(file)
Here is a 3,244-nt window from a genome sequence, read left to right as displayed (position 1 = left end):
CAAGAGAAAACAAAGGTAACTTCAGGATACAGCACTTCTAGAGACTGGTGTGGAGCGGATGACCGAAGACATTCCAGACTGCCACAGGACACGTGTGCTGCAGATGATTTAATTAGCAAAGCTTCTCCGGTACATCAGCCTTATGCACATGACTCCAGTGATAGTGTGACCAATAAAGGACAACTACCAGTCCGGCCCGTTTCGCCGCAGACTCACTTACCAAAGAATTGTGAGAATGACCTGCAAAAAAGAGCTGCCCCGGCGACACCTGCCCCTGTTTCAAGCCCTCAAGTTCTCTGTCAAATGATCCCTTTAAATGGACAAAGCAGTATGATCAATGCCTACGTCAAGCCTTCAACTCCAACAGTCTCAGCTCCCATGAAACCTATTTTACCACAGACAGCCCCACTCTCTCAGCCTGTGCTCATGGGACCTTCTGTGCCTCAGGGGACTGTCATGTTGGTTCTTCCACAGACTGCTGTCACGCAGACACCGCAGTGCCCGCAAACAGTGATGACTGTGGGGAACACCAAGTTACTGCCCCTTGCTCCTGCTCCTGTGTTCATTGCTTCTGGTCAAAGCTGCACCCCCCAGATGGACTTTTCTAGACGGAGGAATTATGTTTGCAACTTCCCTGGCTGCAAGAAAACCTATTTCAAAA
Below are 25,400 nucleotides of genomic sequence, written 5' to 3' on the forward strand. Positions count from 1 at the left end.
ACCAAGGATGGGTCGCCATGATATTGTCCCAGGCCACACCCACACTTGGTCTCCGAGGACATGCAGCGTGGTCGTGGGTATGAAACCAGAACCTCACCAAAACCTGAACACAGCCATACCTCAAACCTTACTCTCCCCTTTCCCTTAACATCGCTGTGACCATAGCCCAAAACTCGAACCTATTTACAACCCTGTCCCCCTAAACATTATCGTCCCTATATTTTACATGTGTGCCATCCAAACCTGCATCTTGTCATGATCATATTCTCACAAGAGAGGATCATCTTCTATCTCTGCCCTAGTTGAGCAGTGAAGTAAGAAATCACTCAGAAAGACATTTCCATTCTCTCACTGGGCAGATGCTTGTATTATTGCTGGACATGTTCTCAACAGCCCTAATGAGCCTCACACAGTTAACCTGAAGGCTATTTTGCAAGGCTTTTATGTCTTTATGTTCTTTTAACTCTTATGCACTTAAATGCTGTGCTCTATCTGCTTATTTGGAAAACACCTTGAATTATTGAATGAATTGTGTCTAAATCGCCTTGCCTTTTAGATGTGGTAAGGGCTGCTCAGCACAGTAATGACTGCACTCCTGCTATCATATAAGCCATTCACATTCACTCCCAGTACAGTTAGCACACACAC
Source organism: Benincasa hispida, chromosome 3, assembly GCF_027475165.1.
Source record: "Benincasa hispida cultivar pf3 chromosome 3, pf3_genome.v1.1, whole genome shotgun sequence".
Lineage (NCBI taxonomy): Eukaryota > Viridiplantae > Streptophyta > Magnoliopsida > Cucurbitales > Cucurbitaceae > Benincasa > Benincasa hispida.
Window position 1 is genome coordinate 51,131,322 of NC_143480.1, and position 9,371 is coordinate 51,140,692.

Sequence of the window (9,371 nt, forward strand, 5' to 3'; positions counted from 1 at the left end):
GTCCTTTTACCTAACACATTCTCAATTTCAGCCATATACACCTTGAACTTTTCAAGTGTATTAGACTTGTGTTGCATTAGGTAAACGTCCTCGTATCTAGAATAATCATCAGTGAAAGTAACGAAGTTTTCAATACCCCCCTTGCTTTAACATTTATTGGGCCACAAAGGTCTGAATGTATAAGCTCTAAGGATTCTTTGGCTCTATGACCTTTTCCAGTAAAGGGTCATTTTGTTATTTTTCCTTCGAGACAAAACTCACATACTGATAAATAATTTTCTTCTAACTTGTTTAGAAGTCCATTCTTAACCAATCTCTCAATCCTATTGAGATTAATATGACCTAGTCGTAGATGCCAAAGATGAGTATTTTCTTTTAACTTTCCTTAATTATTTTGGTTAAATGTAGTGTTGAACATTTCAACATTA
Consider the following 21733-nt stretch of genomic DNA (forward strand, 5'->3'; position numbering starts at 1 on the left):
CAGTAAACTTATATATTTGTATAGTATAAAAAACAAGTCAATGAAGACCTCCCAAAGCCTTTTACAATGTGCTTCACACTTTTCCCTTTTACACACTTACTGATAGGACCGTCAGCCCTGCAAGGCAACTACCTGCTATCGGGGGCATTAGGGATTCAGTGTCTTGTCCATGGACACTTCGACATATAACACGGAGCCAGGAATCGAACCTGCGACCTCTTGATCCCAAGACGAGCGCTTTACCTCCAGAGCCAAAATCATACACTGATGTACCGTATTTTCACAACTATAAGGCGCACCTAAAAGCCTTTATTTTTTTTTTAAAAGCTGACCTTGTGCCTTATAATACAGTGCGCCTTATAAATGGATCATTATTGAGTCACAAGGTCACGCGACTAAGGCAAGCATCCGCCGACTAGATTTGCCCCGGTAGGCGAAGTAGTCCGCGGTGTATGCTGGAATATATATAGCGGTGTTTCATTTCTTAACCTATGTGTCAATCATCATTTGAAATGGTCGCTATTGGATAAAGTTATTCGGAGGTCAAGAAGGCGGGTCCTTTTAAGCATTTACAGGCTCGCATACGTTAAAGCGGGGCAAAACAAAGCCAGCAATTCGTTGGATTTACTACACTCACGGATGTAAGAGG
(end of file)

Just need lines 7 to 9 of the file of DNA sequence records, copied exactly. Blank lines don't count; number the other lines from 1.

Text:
Lineage (NCBI taxonomy): Eukaryota > Viridiplantae > Streptophyta > Magnoliopsida > Cucurbitales > Cucurbitaceae > Benincasa > Benincasa hispida.
Window position 1 is genome coordinate 51,131,322 of NC_143480.1, and position 9,371 is coordinate 51,140,692.

Sequence of the window (9,371 nt, forward strand, 5' to 3'; positions counted from 1 at the left end):